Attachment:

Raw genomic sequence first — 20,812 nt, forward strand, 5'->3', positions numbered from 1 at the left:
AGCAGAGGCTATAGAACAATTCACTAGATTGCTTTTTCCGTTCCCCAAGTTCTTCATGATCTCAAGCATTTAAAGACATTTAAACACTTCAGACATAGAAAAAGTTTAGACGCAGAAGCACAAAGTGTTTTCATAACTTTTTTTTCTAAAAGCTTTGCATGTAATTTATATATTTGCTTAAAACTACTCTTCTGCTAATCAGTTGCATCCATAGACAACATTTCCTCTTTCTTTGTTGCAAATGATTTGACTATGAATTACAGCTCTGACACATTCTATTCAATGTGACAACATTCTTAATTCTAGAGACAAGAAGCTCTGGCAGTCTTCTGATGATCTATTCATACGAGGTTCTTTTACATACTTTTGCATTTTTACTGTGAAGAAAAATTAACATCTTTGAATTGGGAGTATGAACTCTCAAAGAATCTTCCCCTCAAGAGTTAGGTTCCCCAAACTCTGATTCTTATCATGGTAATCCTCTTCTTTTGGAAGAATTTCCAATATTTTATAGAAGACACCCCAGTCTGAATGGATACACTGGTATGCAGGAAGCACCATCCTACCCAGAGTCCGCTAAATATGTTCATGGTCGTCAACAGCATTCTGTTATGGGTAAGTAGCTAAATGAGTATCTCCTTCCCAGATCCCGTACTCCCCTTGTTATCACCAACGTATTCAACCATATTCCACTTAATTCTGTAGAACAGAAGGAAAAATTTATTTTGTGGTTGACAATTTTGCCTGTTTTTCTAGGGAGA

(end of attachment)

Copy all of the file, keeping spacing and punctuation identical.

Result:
Raw genomic sequence first — 20,812 nt, forward strand, 5'->3', positions numbered from 1 at the left:
AGCAGAGGCTATAGAACAATTCACTAGATTGCTTTTTCCGTTCCCCAAGTTCTTCATGATCTCAAGCATTTAAAGACATTTAAACACTTCAGACATAGAAAAAGTTTAGACGCAGAAGCACAAAGTGTTTTCATAACTTTTTTTTCTAAAAGCTTTGCATGTAATTTATATATTTGCTTAAAACTACTCTTCTGCTAATCAGTTGCATCCATAGACAACATTTCCTCTTTCTTTGTTGCAAATGATTTGACTATGAATTACAGCTCTGACACATTCTATTCAATGTGACAACATTCTTAATTCTAGAGACAAGAAGCTCTGGCAGTCTTCTGATGATCTATTCATACGAGGTTCTTTTACATACTTTTGCATTTTTACTGTGAAGAAAAATTAACATCTTTGAATTGGGAGTATGAACTCTCAAAGAATCTTCCCCTCAAGAGTTAGGTTCCCCAAACTCTGATTCTTATCATGGTAATCCTCTTCTTTTGGAAGAATTTCCAATATTTTATAGAAGACACCCCAGTCTGAATGGATACACTGGTATGCAGGAAGCACCATCCTACCCAGAGTCCGCTAAATATGTTCATGGTCGTCAACAGCATTCTGTTATGGGTAAGTAGCTAAATGAGTATCTCCTTCCCAGATCCCGTACTCCCCTTGTTATCACCAACGTATTCAACCATATTCCACTTAATTCTGTAGAACAGAAGGAAAAATTTATTTTGTGGTTGACAATTTTGCCTGTTTTTCTAGGGAGA